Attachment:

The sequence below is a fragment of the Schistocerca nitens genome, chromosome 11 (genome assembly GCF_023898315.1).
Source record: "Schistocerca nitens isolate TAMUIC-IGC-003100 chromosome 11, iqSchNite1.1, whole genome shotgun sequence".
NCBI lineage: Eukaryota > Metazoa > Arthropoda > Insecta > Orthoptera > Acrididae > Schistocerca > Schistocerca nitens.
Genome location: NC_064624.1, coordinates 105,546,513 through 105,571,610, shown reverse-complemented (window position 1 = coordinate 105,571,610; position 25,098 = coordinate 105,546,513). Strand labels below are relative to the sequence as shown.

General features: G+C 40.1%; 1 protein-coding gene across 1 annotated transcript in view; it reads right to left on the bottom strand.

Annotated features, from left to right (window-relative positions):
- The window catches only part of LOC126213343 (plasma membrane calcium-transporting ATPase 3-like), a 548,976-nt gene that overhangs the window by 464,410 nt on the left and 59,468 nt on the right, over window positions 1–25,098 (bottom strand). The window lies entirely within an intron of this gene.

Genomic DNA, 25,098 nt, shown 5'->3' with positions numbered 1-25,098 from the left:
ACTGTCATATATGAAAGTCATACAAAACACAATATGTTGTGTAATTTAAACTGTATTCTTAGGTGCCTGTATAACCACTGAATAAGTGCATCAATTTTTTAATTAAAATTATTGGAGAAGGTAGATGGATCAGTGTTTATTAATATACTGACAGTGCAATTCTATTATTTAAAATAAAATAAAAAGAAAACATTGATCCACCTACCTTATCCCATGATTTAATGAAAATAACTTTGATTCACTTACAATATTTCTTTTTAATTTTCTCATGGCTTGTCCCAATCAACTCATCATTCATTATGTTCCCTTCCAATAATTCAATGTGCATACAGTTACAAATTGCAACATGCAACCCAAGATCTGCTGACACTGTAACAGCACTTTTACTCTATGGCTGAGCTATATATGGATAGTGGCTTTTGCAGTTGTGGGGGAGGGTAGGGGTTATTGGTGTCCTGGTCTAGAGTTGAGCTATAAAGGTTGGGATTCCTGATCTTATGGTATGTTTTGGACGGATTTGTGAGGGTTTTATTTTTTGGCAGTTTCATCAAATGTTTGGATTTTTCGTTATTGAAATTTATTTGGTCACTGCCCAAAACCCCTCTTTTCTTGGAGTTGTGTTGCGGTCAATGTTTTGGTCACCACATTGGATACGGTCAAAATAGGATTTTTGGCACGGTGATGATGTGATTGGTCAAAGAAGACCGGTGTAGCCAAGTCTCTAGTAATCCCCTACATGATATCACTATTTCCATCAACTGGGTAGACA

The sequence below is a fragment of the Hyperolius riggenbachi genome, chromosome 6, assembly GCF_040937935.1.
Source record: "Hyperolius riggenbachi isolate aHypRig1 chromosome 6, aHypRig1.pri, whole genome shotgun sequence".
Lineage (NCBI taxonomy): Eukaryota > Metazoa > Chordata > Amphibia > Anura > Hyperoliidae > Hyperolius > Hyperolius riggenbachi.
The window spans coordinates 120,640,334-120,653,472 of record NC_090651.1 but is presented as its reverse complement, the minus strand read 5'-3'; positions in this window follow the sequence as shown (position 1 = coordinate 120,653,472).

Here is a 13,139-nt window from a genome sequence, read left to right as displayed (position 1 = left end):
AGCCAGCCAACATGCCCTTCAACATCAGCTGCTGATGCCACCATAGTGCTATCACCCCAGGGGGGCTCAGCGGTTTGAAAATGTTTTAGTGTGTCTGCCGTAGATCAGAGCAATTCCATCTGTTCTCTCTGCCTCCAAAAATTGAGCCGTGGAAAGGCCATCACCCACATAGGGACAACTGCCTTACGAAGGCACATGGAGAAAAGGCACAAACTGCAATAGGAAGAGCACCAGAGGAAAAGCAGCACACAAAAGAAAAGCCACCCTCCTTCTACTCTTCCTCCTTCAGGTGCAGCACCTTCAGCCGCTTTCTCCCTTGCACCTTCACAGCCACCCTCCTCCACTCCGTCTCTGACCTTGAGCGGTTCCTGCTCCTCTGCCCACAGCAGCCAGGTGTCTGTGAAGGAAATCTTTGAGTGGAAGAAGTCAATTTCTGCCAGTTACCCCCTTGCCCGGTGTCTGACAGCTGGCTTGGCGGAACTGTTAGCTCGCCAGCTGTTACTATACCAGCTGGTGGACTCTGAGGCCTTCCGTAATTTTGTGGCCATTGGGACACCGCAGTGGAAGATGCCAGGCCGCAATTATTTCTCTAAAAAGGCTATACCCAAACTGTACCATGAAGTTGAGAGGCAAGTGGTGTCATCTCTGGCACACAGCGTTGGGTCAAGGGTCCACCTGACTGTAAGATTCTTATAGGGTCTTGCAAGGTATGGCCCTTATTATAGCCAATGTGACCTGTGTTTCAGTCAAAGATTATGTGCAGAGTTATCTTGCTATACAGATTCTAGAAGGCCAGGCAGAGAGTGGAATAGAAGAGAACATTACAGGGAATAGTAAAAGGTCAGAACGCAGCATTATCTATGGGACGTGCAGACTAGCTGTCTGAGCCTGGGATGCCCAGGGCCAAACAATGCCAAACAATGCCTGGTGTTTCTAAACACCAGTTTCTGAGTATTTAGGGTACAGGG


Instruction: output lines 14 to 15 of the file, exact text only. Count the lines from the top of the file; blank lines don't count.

Here is a 13,139-nt window from a genome sequence, read left to right as displayed (position 1 = left end):
AGCCAGCCAACATGCCCTTCAACATCAGCTGCTGATGCCACCATAGTGCTATCACCCCAGGGGGGCTCAGCGGTTTGAAAATGTTTTAGTGTGTCTGCCGTAGATCAGAGCAATTCCATCTGTTCTCTCTGCCTCCAAAAATTGAGCCGTGGAAAGGCCATCACCCACATAGGGACAACTGCCTTACGAAGGCACATGGAGAAAAGGCACAAACTGCAATAGGAAGAGCACCAGAGGAAAAGCAGCACACAAAAGAAAAGCCACCCTCCTTCTACTCTTCCTCCTTCAGGTGCAGCACCTTCAGCCGCTTTCTCCCTTGCACCTTCACAGCCACCCTCCTCCACTCCGTCTCTGACCTTGAGCGGTTCCTGCTCCTCTGCCCACAGCAGCCAGGTGTCTGTGAAGGAAATCTTTGAGTGGAAGAAGTCAATTTCTGCCAGTTACCCCCTTGCCCGGTGTCTGACAGCTGGCTTGGCGGAACTGTTAGCTCGCCAGCTGTTACTATACCAGCTGGTGGACTCTGAGGCCTTCCGTAATTTTGTGGCCATTGGGACACCGCAGTGGAAGATGCCAGGCCGCAATTATTTCTCTAAAAAGGCTATACCCAAACTGTACCATGAAGTTGAGAGGCAAGTGGTGTCATCTCTGGCACACAGCGTTGGGTCAAGGGTCCACCTGACTGTAAGATTCTTATAGGGTCTTGCAAGGTATGGCCCTTATTATAGCCAATGTGACCTGTGTTTCAGTCAAAGATTATGTGCAGAGTTATCTTGCTATACAGATTCTAGAAGGCCAGGCAGAGAGTGGAATAGAAGAGAACATTACAGGGAATAGTAAAAGGTCAGAACGCAGCATTATCTATGGGACGTGCAGACTAGCTGTCTGAGCCTGGGATGCCCAGGGCCAAACAATGCCAAACAATGCCTGGTGTTTCTAAACACCAGTTTCTGAGTATTTAGGGTACAGGG